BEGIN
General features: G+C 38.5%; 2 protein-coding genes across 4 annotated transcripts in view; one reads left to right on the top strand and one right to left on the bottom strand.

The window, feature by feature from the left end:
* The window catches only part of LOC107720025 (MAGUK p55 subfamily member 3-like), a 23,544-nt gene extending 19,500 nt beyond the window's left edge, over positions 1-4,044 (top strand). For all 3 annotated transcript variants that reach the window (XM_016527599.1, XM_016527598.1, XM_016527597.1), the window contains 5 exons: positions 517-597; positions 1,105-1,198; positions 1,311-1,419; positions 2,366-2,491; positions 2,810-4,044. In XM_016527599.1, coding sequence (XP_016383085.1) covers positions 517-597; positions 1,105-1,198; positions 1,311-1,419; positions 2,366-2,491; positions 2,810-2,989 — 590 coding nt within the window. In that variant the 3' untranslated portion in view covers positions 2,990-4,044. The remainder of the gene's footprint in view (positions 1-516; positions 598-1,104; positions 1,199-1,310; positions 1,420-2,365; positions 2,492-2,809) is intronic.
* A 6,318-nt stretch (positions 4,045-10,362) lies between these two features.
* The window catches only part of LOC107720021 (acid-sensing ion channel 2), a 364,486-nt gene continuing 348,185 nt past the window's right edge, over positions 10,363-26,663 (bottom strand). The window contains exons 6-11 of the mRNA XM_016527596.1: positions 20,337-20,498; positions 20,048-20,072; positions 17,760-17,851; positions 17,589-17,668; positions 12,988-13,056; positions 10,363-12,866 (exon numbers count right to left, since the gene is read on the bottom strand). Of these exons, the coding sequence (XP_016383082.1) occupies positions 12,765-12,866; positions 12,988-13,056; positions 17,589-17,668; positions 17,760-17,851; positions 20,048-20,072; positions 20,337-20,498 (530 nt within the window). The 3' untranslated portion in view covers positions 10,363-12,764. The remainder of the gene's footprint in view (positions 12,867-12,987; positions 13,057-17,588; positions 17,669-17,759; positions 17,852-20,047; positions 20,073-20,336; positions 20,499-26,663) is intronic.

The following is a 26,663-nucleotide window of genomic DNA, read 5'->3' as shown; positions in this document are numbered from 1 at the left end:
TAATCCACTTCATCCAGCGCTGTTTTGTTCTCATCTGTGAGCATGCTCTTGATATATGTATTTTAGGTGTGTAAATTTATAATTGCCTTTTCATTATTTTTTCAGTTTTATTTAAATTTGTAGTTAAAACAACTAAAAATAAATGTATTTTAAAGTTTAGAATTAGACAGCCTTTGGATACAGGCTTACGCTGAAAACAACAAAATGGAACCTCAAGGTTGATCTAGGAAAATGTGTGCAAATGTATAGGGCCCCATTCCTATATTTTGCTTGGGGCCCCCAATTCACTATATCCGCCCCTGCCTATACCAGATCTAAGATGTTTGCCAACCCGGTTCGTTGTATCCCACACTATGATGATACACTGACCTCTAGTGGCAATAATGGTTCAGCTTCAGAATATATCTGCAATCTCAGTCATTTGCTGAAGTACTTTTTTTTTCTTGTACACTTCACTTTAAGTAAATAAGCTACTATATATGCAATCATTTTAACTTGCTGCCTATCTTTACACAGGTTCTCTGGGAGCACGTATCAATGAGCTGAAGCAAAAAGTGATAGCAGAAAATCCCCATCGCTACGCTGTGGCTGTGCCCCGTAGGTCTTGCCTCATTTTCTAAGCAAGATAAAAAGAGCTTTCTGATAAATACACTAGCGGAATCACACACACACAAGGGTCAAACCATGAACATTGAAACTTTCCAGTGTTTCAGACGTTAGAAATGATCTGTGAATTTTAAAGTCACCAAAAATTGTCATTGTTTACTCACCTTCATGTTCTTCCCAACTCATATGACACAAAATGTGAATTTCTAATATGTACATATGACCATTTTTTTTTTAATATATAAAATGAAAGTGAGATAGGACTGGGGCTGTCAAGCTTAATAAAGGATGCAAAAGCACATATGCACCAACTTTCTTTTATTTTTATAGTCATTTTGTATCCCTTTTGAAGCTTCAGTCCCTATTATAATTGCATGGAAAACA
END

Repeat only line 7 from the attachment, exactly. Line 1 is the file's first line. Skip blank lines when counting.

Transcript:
TAATCCACTTCATCCAGCGCTGTTTTGTTCTCATCTGTGAGCATGCTCTTGATATATGTATTTTAGGTGTGTAAATTTATAATTGCCTTTTCATTATTTTTTCAGTTTTATTTAAATTTGTAGTTAAAACAACTAAAAATAAATGTATTTTAAAGTTTAGAATTAGACAGCCTTTGGATACAGGCTTACGCTGAAAACAACAAAATGGAACCTCAAGGTTGATCTAGGAAAATGTGTGCAAATGTATAGGGCCCCATTCCTATATTTTGCTTGGGGCCCCCAATTCACTATATCCGCCCCTGCCTATACCAGATCTAAGATGTTTGCCAACCCGGTTCGTTGTATCCCACACTATGATGATACACTGACCTCTAGTGGCAATAATGGTTCAGCTTCAGAATATATCTGCAATCTCAGTCATTTGCTGAAGTACTTTTTTTTTCTTGTACACTTCACTTTAAGTAAATAAGCTACTATATATGCAATCATTTTAACTTGCTGCCTATCTTTACACAGGTTCTCTGGGAGCACGTATCAATGAGCTGAAGCAAAAAGTGATAGCAGAAAATCCCCATCGCTACGCTGTGGCTGTGCCCCGTAGGTCTTGCCTCATTTTCTAAGCAAGATAAAAAGAGCTTTCTGATAAATACACTAGCGGAATCACACACACACAAGGGTCAAACCATGAACATTGAAACTTTCCAGTGTTTCAGACGTTAGAAATGATCTGTGAATTTTAAAGTCACCAAAAATTGTCATTGTTTACTCACCTTCATGTTCTTCCCAACTCATATGACACAAAATGTGAATTTCTAATATGTACATATGACCATTTTTTTTTTAATATATAAAATGAAAGTGAGATAGGACTGGGGCTGTCAAGCTTAATAAAGGATGCAAAAGCACATATGCACCAACTTTCTTTTATTTTTATAGTCATTTTGTATCCCTTTTGAAGCTTCAGTCCCTATTATAATTGCATGGAAAACA